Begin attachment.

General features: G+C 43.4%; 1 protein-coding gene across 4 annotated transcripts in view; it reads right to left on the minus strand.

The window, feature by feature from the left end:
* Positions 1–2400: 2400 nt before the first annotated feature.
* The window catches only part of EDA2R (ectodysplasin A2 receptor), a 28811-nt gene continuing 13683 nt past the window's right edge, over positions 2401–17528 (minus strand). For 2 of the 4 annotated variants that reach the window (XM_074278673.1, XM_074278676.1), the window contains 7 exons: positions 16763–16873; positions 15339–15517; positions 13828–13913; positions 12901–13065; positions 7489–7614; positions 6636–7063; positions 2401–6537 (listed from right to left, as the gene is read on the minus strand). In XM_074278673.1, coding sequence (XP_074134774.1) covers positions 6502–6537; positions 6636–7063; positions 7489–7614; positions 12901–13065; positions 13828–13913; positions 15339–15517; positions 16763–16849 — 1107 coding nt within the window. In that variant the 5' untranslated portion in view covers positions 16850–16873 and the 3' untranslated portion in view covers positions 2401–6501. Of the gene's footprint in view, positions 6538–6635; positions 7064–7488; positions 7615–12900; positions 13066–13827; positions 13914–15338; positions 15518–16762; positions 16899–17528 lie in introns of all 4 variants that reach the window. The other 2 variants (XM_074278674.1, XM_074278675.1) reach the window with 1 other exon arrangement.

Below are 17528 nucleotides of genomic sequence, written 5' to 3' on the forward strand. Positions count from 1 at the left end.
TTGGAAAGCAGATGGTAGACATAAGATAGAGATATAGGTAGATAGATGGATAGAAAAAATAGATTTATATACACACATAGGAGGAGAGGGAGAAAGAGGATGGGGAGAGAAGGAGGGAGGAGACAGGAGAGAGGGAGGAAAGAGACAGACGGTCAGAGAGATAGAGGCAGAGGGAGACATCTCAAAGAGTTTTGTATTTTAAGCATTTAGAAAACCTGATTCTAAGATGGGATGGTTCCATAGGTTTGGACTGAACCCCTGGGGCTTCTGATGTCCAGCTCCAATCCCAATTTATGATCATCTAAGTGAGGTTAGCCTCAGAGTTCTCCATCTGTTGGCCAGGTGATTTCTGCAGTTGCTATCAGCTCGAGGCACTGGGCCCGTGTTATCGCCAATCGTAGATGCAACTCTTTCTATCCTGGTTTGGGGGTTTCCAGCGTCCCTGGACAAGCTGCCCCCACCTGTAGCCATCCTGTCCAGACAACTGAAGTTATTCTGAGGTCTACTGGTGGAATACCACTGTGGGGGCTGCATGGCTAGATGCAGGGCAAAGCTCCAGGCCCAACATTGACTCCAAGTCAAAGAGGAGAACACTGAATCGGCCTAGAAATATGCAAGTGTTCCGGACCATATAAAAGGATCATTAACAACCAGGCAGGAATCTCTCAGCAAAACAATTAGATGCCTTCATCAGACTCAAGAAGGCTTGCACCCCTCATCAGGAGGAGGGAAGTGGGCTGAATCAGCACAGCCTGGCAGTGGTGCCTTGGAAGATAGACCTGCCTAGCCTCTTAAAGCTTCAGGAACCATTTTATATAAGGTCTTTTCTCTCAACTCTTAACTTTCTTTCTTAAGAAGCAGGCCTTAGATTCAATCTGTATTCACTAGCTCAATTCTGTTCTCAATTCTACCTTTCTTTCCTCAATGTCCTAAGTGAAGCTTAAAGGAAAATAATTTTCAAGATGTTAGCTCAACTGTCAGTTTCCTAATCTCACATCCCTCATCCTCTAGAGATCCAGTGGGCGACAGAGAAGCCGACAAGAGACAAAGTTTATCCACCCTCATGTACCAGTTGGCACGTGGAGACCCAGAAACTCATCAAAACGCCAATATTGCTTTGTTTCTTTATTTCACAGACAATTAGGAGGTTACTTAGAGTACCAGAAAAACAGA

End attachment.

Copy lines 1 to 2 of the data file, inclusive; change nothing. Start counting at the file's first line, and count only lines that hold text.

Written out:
General features: G+C 43.4%; 1 protein-coding gene across 4 annotated transcripts in view; it reads right to left on the minus strand.

The window, feature by feature from the left end: